John Geist of The Boston Beer Co. Brings New Drinkers to Craft Beer

August 27, 2015

More than thirty years ago, the Boston Beer Company fired some of the first shots in the craft beer revolution when founder Jim Koch began hand-selling his Samuel Adams Boston Lager.

For the last 17 years John Geist, the company’s Vice President of Sales, has been one of Koch’s most effective co-conspirators in the brewery’s continuing effort to deliver flavorful, balanced and innovatively complex beers to America’s thirsty masses. Geist grew up in the metro Chicago area and began his professional career working for Gallo. Not long after that, he worked on the wholesale side of beer, wine and spirits before accepting a position with Boston Beer. That was in 1997. Geist said he was attracted to the company’s work ethic and passion for beer.

Many dyed-in-the-wool craft beer consumers name Sam Adams Boston Lager as their go-to, always in the fridge, beer of choice. Nationally it is the third best-selling beer. Coming in at numbers eight and nine respectively are Sam Adams Summer Ale and Rebel IPA.

With that kind of success, Heady Times wanted to know what keeps Geist soldiering-on. What new challenges lie ahead for the Boston Beer Company? Here’s what he had to say…

“Our mission is to bring new drinkers into the category. The industry isn’t growing, so in order to create new business opportunities it takes the resources and innovation of a national brand to recruit new drinkers by bringing exciting new products to market, even if it’s an alternative to beer. Craft is now 11% of the beer market. That’s a miracle; astonishing. But that also means that we have 89% of the market left to attract. That knowledge continues to fuel our rebellious spirit!”

For Geist and the entire Boston Beer family of brands, quality and freshness are always “Job One”, but innovation really “revs” their engines. At the Sam Adams Brewery in Boston, the company has a nanobrewery where at any given time, there are dozens of beers in development. Geist explains, “We can brew in small batches, just less than a half barrel at a time. We can tweak the type of hops, or the quantity of ingredients, then taste the brew and tweak it. Having the nanobrewery also allows visitors to give us their opinions. Not to mention, it’s fun.”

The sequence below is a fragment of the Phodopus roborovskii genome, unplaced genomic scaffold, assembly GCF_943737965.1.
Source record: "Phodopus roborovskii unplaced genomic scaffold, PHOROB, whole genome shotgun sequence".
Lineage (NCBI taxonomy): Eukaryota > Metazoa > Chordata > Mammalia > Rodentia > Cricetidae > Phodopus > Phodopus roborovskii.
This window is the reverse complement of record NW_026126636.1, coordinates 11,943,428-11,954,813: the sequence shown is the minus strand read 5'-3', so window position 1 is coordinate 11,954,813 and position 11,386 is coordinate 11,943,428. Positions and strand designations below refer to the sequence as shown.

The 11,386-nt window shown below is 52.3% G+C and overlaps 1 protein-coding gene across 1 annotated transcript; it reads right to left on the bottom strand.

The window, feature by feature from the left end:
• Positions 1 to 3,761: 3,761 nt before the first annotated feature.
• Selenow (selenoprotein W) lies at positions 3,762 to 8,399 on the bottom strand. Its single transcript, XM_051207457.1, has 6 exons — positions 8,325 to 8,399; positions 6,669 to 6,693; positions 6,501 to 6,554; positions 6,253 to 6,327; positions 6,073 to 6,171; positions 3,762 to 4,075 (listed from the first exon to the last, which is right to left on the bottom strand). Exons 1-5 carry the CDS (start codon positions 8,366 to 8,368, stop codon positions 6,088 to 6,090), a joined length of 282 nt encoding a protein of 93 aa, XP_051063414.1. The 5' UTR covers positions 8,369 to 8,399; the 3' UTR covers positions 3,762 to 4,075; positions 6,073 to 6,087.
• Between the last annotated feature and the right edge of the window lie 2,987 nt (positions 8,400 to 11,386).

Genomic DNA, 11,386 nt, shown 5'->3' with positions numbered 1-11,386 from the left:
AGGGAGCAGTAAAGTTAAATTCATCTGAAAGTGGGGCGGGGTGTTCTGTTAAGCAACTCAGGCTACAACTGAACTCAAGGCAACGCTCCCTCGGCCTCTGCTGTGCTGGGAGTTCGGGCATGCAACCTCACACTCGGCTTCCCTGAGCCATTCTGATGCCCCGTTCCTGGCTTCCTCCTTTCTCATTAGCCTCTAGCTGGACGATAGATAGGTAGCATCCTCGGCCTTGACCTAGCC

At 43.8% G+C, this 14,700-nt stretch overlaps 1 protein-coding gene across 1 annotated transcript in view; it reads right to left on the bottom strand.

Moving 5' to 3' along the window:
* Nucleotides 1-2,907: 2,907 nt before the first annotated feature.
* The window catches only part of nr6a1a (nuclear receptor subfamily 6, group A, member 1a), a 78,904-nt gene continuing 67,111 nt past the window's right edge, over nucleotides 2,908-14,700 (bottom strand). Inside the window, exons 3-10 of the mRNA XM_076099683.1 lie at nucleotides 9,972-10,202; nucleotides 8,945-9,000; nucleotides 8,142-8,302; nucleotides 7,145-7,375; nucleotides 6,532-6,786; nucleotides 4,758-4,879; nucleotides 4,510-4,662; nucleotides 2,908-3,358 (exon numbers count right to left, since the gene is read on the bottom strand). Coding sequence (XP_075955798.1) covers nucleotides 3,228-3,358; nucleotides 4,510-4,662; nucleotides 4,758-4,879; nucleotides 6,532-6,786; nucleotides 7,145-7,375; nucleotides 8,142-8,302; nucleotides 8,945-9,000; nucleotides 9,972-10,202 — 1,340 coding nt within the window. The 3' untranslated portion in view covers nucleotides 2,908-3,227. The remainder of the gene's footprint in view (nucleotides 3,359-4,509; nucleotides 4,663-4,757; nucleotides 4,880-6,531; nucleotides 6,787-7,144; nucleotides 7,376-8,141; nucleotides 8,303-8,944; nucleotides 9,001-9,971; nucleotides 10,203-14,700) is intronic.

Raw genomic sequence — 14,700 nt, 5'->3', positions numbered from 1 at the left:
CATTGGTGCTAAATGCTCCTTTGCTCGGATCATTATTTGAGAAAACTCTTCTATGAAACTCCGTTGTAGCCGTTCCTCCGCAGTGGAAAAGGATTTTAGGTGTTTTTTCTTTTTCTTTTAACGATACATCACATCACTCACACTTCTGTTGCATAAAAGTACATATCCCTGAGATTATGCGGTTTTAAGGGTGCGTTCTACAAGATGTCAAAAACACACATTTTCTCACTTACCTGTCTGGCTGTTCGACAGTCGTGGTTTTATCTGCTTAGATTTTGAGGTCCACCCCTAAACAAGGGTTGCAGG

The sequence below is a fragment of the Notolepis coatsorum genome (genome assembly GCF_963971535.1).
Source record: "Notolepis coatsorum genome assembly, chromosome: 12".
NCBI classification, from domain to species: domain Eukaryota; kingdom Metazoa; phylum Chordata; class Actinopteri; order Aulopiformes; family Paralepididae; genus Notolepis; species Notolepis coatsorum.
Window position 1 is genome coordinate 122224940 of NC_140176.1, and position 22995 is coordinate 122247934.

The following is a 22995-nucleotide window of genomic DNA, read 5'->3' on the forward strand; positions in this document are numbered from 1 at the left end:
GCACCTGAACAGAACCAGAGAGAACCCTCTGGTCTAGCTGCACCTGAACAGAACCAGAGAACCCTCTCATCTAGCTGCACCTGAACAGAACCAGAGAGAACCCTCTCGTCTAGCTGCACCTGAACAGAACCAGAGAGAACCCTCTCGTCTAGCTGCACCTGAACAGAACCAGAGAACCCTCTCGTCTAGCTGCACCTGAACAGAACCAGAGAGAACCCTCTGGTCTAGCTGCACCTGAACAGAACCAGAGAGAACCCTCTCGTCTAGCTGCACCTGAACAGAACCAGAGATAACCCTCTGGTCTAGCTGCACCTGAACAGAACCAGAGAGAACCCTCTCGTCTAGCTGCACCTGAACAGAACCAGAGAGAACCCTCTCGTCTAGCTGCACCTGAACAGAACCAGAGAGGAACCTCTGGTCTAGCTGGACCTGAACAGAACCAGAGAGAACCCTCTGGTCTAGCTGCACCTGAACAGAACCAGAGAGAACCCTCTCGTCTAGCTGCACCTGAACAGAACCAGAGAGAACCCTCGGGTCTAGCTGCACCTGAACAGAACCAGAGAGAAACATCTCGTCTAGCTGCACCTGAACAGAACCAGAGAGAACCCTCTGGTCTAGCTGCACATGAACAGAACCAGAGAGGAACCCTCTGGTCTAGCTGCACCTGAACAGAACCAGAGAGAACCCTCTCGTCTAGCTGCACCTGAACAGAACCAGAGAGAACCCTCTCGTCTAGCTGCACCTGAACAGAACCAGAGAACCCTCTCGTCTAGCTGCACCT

Another way the company revved its innovation engine was through the creation of an “incubator” company called Alchemy and Science. In 2011 Koch recruited his friend Alan Newman, co-founder of Magic Hat Brewing Company, to make great craft beer in any way, place or style that he thought made sense. It is a completely separate organization that works in an entrepreneurial and creative way. Said Geist, “As I mentioned, we’re eager to recruit open-minded drinkers to craft and grow the category. That’s why Jim created the nanobrewery (which by the way, perfected the Rebel IPA recipe) and teamed up with Alan. These guys are still dedicated to growing the category and they can because after all these years, they have the resources to do it. But they still have their eye-on-the prize which is to grow the value of beer by always offering a better product with quality ingredients like Coney Island Hard Root Beer and the great shandys from Curious Traveler. I love drinking them all, in moderation of course, and I am incredibly proud to sell them.”

Sadly though, there is a small down side to success. Some consumers don’t think excellent craft beers can be made in any sort of large quantity. But Geist is not deterred by this perception. Resting on their laurels, he maintains, is not an option. Of their most recent endeavors Geist commented, “We made sixty beers last year and are continuing to brew a variety of new and different styles of beer, which means we’ve got something for everyone. We saw a lot of excitement around two of the newest members of our Rebel IPA family – Rebel Rider session IPA and Rebel Rouser double IPA”.

Geist admits that he gets excited about releasing new beers and seeing them take off. Always a bit understated, he calls the experience “gratifying”. He continues, “Bars need to offer drinkers a spectrum of beers – some local, some national. Today’s beer lovers expect to have broad choices. Their preferences change from night to night, and from occasion to occasion. Craft beer, hard cider and even shandy drinkers are all looking for the same thing – quality, flavor, craftsmanship, and they like to know who is brewing their beer or fermenting their cider. I am gratified that Rebel IPA is positioned in the top three IPAs.”

Indeed, one of Geist’s and the company’s biggest challenges is making enough beer so that their portfolio is more available to everyone. The company’s Barrel Room Collection is a case in point. These beers, Geist admits, are hard to make. They take time to age and the ingredients make them more difficult to brew on a larger scale. Says Geist, “The hardest thing for me is when a customer lets us know they’re really frustrated that they can’t find something in their city or town.”

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